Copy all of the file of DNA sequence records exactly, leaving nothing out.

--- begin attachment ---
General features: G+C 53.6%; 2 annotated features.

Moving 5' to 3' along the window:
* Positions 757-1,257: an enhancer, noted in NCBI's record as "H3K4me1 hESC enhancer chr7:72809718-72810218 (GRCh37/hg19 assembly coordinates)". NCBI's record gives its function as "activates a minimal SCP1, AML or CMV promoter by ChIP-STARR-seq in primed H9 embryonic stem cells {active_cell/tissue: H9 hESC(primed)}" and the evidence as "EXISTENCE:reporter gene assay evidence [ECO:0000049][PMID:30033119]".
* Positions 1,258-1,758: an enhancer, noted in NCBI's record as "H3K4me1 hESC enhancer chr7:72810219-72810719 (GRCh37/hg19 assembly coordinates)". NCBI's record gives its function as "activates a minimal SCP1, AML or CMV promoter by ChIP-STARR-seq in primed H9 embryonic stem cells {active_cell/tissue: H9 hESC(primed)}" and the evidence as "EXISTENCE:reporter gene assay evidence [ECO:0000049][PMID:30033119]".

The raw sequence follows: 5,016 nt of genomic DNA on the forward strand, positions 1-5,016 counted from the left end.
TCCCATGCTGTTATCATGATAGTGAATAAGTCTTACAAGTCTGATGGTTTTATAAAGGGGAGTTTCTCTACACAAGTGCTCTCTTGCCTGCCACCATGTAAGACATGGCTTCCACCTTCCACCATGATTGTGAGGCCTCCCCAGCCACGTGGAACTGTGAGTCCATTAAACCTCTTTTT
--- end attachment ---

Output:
General features: G+C 53.6%; 2 annotated features.

Moving 5' to 3' along the window:
* Positions 757-1,257: an enhancer, noted in NCBI's record as "H3K4me1 hESC enhancer chr7:72809718-72810218 (GRCh37/hg19 assembly coordinates)". NCBI's record gives its function as "activates a minimal SCP1, AML or CMV promoter by ChIP-STARR-seq in primed H9 embryonic stem cells {active_cell/tissue: H9 hESC(primed)}" and the evidence as "EXISTENCE:reporter gene assay evidence [ECO:0000049][PMID:30033119]".
* Positions 1,258-1,758: an enhancer, noted in NCBI's record as "H3K4me1 hESC enhancer chr7:72810219-72810719 (GRCh37/hg19 assembly coordinates)". NCBI's record gives its function as "activates a minimal SCP1, AML or CMV promoter by ChIP-STARR-seq in primed H9 embryonic stem cells {active_cell/tissue: H9 hESC(primed)}" and the evidence as "EXISTENCE:reporter gene assay evidence [ECO:0000049][PMID:30033119]".

The raw sequence follows: 5,016 nt of genomic DNA on the forward strand, positions 1-5,016 counted from the left end.
TCCCATGCTGTTATCATGATAGTGAATAAGTCTTACAAGTCTGATGGTTTTATAAAGGGGAGTTTCTCTACACAAGTGCTCTCTTGCCTGCCACCATGTAAGACATGGCTTCCACCTTCCACCATGATTGTGAGGCCTCCCCAGCCACGTGGAACTGTGAGTCCATTAAACCTCTTTTT